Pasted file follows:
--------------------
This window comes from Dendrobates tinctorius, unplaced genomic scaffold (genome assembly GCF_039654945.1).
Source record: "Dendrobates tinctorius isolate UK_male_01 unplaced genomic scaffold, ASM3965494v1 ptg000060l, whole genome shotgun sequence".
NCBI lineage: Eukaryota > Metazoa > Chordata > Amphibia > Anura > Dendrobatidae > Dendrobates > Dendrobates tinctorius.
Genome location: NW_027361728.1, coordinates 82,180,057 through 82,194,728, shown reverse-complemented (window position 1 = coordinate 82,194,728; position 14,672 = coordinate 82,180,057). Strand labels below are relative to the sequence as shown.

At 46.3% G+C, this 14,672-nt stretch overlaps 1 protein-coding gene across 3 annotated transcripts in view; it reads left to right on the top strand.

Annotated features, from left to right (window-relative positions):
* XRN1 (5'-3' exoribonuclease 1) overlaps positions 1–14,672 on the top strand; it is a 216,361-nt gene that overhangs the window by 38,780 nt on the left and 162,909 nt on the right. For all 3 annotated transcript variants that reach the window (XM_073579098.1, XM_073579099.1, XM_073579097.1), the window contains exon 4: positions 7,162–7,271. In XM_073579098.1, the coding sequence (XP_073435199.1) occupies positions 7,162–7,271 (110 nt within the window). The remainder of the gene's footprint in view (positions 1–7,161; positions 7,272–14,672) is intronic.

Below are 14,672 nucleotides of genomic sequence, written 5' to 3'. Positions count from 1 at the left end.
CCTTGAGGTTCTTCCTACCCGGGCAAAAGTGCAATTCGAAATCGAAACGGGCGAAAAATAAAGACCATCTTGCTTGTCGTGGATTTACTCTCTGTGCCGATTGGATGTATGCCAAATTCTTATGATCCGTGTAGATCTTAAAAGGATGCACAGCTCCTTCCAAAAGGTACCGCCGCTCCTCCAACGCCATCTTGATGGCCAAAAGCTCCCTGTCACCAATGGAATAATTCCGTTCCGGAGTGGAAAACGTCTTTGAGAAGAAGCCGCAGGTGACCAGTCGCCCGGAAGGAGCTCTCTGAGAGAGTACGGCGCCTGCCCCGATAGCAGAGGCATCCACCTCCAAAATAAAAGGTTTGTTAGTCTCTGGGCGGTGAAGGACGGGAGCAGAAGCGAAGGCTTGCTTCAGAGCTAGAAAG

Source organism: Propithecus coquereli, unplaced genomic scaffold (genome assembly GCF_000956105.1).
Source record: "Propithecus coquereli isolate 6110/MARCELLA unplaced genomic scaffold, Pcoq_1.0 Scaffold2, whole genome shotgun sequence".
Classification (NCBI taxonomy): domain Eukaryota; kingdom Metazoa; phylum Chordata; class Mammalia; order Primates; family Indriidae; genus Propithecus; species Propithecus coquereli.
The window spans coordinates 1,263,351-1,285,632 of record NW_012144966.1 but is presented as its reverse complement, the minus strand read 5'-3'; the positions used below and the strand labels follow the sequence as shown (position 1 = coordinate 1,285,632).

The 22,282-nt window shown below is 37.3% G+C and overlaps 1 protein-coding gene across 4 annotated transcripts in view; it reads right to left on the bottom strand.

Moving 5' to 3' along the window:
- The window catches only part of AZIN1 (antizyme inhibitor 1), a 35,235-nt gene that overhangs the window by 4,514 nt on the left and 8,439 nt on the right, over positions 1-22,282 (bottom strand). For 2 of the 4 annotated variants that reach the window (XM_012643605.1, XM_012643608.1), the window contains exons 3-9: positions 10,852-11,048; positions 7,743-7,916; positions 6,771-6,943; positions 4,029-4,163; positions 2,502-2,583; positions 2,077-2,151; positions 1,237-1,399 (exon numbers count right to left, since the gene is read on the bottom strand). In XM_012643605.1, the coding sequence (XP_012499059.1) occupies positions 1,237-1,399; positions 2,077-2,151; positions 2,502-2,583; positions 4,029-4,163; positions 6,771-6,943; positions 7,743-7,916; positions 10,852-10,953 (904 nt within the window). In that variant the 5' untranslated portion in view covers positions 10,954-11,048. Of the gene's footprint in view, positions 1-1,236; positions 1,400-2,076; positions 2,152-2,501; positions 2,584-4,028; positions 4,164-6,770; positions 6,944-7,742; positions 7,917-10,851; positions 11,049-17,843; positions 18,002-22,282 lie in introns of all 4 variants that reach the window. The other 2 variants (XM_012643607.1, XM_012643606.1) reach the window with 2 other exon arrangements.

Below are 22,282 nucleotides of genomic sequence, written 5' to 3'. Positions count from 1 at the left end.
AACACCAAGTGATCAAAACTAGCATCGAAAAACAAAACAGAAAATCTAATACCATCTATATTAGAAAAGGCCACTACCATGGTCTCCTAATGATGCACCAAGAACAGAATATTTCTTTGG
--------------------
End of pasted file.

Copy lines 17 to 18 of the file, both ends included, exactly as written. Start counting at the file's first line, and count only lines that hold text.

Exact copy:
Below are 22,282 nucleotides of genomic sequence, written 5' to 3'. Positions count from 1 at the left end.
AACACCAAGTGATCAAAACTAGCATCGAAAAACAAAACAGAAAATCTAATACCATCTATATTAGAAAAGGCCACTACCATGGTCTCCTAATGATGCACCAAGAACAGAATATTTCTTTGG